I (perhaps reluctantly) supported the Government on Tuesday evening in bringing in the new Tier system, despite plenty of siren voices beseeching me not to do so. I am particularly concerned about pubs and hotels, many of which are facing a bleak winter. And when I was showing my new Private Secretary Jenny Fleischer round the patch on Thursday, I was surprised how many pubs had opted to stay shut, substantial meals or not.

My reasoning for supporting the Government was very straightforward.  According to the Secretary of State for Health’s latest Covid-19 Situation Report for the South West, the fact is that rates are rising quite sharply in rural Wiltshire. Purton, for example is (surprisingly) one of the worst hotspots in all of Wiltshire at least partly thanks to long term care homes in the area; while neighbouring regions such as South Gloucestershire and Bristol are in Tier Three – the highest level of restrictions. Both Swindon and Wiltshire hospitals are reporting increasing admissions. So I do fear that the restrictions even in very rural parts of Wiltshire really are necessary if we are to combat this virus and especially if we are to allow some slackening off over Christmas. I believe the Precautionary Principle applies here - if we act, we hope to avoid a likely disaster. If that disaster is imaginary, then we pay a price for it, but a lower price than we would pay if the predictions turned out to be true and we had not taken the appropriate actions. After all, if as a result of my vote hundreds of my constituents became infected, seriously ill or died, then I would not be able to look myself in the mirror.

What’s more, we have the vaccine to look forward to shortly, and I for one am very hopeful that life may well be starting to return to normal by about Easter. Pfizer and BioNTech's announcement that the vaccine they have been developing appears to be 90 per cent effective in preventing COVID-19 in participants was most welcome news. The Government is facing a massive logistical exercise in getting the vaccine out; and it will without a doubt take many months altogether. But it will be done, and we will be able to look back with thanks and gratitude to all of those who made it possible. In the words of the Royal Wootton Bassett motto, “We Honour Those Who Serve.”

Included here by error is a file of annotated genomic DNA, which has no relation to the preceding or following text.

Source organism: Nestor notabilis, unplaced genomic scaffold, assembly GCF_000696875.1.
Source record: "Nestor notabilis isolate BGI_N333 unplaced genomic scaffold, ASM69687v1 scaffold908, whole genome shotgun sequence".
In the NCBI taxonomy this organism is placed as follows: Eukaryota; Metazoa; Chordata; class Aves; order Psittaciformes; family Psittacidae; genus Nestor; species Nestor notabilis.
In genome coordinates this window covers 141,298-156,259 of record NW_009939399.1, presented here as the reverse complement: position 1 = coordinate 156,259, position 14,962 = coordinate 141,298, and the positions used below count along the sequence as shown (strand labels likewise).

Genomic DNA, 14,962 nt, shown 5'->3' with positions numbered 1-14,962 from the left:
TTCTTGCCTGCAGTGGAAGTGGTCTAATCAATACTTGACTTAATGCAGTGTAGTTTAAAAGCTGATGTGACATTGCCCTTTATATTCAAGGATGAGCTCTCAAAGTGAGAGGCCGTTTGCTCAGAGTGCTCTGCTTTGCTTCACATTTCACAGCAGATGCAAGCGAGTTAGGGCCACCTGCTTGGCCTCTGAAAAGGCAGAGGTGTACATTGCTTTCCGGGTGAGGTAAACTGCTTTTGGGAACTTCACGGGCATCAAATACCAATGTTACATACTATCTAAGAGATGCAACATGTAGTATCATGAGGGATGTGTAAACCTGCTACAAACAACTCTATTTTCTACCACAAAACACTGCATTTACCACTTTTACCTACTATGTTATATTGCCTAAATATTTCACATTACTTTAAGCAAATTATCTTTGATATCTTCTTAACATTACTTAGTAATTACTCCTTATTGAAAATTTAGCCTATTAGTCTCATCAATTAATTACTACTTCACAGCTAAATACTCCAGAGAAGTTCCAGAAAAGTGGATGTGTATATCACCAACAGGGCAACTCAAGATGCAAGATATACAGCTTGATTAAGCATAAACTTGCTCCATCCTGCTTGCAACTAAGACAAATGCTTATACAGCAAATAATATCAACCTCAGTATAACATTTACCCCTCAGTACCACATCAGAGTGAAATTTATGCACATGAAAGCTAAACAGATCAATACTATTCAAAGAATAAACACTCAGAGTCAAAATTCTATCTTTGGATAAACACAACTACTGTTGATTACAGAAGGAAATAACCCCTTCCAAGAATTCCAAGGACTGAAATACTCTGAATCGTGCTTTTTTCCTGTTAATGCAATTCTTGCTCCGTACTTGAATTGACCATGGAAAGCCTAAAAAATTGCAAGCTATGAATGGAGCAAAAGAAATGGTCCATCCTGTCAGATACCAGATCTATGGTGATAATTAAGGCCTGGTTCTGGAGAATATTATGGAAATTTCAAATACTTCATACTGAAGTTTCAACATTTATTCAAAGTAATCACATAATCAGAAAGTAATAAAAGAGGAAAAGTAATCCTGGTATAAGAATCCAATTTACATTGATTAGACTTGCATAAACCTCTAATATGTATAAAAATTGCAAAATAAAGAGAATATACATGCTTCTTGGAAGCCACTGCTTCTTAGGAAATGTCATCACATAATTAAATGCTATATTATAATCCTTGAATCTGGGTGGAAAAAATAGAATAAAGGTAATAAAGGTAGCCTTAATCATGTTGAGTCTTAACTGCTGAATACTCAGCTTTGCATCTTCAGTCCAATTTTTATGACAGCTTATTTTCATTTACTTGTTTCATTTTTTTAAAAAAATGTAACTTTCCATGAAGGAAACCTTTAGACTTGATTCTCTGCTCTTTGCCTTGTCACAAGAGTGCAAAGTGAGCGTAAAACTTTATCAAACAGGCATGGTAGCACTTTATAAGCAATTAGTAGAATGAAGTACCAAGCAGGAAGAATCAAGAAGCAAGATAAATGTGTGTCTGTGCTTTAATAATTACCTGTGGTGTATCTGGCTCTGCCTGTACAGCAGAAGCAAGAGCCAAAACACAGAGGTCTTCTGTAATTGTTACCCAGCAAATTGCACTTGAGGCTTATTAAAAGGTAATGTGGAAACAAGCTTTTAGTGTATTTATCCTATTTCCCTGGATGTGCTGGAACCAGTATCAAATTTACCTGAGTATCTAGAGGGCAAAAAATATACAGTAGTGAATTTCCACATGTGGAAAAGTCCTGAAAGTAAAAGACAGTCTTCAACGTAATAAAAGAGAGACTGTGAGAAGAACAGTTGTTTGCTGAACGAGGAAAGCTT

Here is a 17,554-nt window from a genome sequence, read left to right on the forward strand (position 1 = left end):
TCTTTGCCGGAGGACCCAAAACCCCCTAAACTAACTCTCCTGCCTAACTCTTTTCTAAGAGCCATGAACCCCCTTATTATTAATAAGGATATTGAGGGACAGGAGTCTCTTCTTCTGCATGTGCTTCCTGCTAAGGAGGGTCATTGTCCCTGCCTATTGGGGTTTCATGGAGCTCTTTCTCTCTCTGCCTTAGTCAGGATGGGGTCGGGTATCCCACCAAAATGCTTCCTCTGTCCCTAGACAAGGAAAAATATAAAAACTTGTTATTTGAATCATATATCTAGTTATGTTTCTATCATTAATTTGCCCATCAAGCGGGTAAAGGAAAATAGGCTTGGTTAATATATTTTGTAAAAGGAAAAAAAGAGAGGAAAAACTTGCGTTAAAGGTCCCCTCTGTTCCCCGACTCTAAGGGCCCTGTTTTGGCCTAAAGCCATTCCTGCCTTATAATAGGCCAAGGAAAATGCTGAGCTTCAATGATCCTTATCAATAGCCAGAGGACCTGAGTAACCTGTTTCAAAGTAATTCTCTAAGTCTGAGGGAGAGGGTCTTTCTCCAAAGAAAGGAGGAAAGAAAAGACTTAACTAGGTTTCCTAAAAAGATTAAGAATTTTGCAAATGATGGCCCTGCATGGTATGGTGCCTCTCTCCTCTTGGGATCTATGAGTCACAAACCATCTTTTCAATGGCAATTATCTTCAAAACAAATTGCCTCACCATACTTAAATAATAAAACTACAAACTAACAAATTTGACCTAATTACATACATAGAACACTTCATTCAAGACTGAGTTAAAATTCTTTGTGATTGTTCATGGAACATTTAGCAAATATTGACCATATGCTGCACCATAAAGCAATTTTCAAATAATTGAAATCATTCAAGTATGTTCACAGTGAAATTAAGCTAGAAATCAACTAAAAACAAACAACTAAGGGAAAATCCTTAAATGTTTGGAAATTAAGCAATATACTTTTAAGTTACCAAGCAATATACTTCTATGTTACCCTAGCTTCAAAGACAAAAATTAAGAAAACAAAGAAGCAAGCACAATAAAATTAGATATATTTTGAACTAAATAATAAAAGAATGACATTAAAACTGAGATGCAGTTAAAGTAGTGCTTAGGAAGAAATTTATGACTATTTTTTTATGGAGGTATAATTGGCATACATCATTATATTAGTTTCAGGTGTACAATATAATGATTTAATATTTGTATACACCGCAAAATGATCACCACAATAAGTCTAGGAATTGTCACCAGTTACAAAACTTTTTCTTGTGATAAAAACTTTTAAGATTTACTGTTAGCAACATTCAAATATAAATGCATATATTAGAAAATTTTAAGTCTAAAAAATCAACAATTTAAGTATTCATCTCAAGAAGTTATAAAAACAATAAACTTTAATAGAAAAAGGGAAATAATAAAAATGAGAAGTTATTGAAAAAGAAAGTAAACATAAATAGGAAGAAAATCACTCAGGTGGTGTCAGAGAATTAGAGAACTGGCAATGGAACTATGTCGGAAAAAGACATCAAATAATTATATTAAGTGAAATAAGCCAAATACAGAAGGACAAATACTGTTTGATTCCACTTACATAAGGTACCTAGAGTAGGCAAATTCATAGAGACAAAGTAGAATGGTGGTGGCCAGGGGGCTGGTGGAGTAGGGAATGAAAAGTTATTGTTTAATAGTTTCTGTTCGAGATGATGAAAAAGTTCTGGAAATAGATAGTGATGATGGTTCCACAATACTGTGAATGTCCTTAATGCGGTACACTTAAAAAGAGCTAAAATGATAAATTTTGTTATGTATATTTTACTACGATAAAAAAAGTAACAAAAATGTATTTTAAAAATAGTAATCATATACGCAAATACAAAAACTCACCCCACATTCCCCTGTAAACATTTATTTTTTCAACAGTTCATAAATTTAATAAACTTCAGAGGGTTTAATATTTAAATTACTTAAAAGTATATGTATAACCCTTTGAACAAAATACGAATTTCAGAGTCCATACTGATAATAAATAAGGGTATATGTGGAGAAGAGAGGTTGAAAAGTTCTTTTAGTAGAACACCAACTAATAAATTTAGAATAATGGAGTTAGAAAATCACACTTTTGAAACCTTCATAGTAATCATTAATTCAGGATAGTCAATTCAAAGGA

I am especially concerned about the elderly, the sick, the bereaved or the lonely, who may well be facing a bleaker time than expected thanks to all of this. Our hearts go out to them and their families. All of the fuss which some people are making about what they can or cannot do with various branches of their families must be a bitter sound to those who have no families to fuss about. So, it may be a small thing, but if you happen to know of anyone who would feel a little better if they got a Christmas card from their local MP, then please do let me know with a name and address, and I will see what I can do. (I have quite a few left over from previous years which might be deserving of a good home.)

I will use any profit I might get from the sale of my new book, Wiltshire to Westminster - a collection of these columns stretching back all told to 1997 (but heavily edited I assure you) – to pay for the postage. So if you are kind enough to order one (and an early order will make delivery by Christmas possible), then you can also know that it is going to a good cause. Details are on my website, jamesgray.org.

Times are tough, and we are by no means through the worst yet. But the figures do seem to be levelling off, the Lockdown does indeed seem to have worked, and the early delivery of the vaccine, and its promised efficacy is something to look forward to. But we have to be strong until then and abide by the rules, difficult as it may be for all of us.  

It may not be the Christmas season we hoped for but let us help each other through it as best we can, and things will be looking brighter with the New Year.